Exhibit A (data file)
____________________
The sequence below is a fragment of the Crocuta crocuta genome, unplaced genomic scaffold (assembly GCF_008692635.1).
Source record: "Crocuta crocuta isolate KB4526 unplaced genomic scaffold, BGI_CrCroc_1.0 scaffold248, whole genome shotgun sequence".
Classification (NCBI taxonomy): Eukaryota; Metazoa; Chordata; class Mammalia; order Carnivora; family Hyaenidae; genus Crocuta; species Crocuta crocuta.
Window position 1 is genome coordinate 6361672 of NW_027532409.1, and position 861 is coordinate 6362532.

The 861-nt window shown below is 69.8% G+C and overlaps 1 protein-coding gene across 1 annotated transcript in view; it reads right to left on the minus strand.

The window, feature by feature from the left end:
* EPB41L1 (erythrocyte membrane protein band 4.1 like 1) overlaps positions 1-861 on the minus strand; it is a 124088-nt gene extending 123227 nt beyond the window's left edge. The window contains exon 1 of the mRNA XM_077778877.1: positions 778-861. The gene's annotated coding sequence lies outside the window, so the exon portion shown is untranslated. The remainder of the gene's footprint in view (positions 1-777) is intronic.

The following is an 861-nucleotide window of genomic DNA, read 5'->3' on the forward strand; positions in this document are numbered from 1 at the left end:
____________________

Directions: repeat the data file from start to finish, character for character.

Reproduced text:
The sequence below is a fragment of the Crocuta crocuta genome, unplaced genomic scaffold (assembly GCF_008692635.1).
Source record: "Crocuta crocuta isolate KB4526 unplaced genomic scaffold, BGI_CrCroc_1.0 scaffold248, whole genome shotgun sequence".
Classification (NCBI taxonomy): Eukaryota; Metazoa; Chordata; class Mammalia; order Carnivora; family Hyaenidae; genus Crocuta; species Crocuta crocuta.
Window position 1 is genome coordinate 6361672 of NW_027532409.1, and position 861 is coordinate 6362532.

The 861-nt window shown below is 69.8% G+C and overlaps 1 protein-coding gene across 1 annotated transcript in view; it reads right to left on the minus strand.

The window, feature by feature from the left end:
* EPB41L1 (erythrocyte membrane protein band 4.1 like 1) overlaps positions 1-861 on the minus strand; it is a 124088-nt gene extending 123227 nt beyond the window's left edge. The window contains exon 1 of the mRNA XM_077778877.1: positions 778-861. The gene's annotated coding sequence lies outside the window, so the exon portion shown is untranslated. The remainder of the gene's footprint in view (positions 1-777) is intronic.

The following is an 861-nucleotide window of genomic DNA, read 5'->3' on the forward strand; positions in this document are numbered from 1 at the left end: